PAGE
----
week I wrote about a 2003 study conducting by the Learning and Development
Roundtable that found that managers who are very effective at employee
development can outperform their peers by up to 25%.
development” activity that had the great return on investment (19.8%) was “Explaining performance evaluation standards”.
importance of communicating clear performance expectations. However, I can’t
remember where I heard it from. If anyone knows, please leave a comment.
Here’s an abbreviated version:
A CEO was getting very frustrated with one of his senior managers. He was so
fed up, he was about to fire him. But before he did, he felt he should give him
one last chance and hired an executive coach to work with the manager at a cost
So after explaining the situation to the coach, the coach asked him to write
down a list of expectations that he had for this manager. Basically, the same
exercise you just did. He thanked him, and said he would do his best, and left
an invoice for 50% of the total bill.
The first thing the coach did when he met with the manager was to give him
the list. The manager was amazed – he had never seen anything like that before.
He was able to figure out what he was doing wrong and what he needed to do to
please his boss and be successful. He thanked the coach and went on his way.
Three months later, the coach met with the CEO to review progress. The CEO
was ecstatic with the manager’s performance – a complete turnaround. He asked
the coach – “how did you do it?” The coach told the CEO he simply gave the
manager the list of expectations and gave him an invoice for the rest of the
The CEO, with a look of shock and anger, said: “You SOB – I’m not paying you
– you cheated!”
OK, so maybe the story is a bit of an exaggeration. But maybe not.
I’m sure most managers already know about the importance of
performance goals, standards, and expectations.
So why don’t more managers do it? Is it that, like a lot of
management and HR practices, we make it sound more complicated than it needs to
be? If you’ve ever sat through a lesson on how to write “SMART” goals, you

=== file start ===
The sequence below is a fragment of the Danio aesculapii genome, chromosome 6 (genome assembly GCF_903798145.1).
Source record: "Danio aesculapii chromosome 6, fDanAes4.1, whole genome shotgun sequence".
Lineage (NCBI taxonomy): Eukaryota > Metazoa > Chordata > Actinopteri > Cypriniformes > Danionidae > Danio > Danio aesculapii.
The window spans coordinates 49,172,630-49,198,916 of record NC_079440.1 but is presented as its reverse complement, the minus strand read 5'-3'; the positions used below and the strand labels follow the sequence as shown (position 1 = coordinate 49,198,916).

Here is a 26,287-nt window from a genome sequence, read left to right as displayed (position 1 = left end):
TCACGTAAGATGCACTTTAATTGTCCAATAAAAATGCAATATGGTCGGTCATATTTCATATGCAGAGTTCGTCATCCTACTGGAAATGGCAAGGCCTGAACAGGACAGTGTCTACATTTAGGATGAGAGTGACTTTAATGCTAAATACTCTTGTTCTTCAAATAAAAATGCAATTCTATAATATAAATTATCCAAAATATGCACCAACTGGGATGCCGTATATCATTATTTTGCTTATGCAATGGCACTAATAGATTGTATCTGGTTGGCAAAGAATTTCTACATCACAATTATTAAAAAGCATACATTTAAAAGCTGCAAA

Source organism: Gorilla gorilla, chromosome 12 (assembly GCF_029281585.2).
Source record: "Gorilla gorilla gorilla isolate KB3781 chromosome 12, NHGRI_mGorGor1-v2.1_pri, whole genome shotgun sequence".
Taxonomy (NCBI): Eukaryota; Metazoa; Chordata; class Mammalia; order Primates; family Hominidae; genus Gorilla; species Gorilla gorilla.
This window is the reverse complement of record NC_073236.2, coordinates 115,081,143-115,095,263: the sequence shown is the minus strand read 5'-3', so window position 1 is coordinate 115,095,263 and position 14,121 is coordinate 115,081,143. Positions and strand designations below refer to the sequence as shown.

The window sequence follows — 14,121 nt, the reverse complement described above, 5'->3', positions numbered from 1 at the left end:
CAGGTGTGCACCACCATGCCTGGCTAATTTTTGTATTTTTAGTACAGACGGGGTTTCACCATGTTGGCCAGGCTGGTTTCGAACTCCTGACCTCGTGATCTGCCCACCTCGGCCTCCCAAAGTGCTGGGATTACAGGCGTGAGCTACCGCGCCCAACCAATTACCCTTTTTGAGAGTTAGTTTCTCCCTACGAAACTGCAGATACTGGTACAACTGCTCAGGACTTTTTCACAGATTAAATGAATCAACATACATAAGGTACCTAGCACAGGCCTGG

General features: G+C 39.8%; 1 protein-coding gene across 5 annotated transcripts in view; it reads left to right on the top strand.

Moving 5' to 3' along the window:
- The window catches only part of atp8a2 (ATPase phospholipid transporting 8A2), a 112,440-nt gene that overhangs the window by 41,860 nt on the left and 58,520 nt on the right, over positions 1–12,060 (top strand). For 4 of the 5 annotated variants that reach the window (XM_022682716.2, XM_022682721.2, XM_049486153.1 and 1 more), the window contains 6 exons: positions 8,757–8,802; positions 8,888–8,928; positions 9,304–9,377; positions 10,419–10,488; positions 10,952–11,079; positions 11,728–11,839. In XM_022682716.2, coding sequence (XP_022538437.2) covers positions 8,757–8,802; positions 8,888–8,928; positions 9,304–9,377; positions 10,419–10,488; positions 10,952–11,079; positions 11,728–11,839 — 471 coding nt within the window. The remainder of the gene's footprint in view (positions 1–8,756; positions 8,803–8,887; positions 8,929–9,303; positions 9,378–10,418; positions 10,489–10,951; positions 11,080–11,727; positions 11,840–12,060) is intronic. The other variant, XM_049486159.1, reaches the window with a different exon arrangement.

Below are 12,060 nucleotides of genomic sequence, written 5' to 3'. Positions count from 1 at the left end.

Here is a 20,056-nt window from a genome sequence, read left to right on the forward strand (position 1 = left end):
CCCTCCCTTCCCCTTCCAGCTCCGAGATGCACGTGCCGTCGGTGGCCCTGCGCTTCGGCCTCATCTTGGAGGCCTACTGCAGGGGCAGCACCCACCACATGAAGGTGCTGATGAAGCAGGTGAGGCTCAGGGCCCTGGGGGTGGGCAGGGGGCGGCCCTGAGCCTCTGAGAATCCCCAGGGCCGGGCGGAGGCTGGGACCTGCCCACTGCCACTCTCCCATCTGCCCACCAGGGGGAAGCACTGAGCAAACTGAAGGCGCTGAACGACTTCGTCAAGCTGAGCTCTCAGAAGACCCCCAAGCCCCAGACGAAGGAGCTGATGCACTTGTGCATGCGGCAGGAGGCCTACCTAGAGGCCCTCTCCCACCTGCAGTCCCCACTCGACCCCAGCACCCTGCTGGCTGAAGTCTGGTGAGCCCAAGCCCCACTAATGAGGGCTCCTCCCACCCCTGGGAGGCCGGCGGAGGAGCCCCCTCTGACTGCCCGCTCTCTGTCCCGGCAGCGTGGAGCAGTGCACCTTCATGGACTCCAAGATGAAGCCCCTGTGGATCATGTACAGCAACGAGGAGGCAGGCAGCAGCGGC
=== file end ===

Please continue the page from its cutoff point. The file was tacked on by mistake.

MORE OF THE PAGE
might come to that conclusion too.
It really doesn’t have to be. Here’s all you have to do:
1. Set aside 30 minutes of uninterrupted time. Turn off your phone, your email,
and shut your door.
2. Take out a blank pad of paper and a pen, or open up a Word document.
3. Think about what you would look for in an ideal employee if you were hiring
someone tomorrow. Jot those things down.
4. Think back to all of the performance improvement discussions you’ve had with
employees over the last few years. Jot the opposite of those things down, but
add the word “don’t” in front of each.
5. Think about all of the things that are important to you that you have not
discussed with employees, but you have implied. Add to your list.
6. Think of your best employees – what has made them so good? What does their
best work look like and how do they do it? You got it, more for your list.
by HR on the company performance appraisal form. For each item, describe in your own words what “good” looks like
for your employees.
At the end of 30 minutes or sooner, you should have no problem filling up at
least one sheet of paper.
Whatever you do, don’t go back and sanitize it. This is not an official HR job
description that has to pass EEO and department of labor standards. It’s simply
a list of stuff that anyone who has worked for you for 5 years has probably
figured out. Maybe….. but have all of your employees? Perhaps to them it’s been
like figuring out the secrets of the Da Vinci Code.
I wonder what would happen if you shared that list of expectations at a team
meeting or with employees individually? What harm could it do? You could also
use the list as a way to onboard new employees – so that they have their very own new manager secret
Even better – what if you asked your employees for a list of what they expected
from you in order for them to meet your expectations and be successful?
Now that might be an eye-opening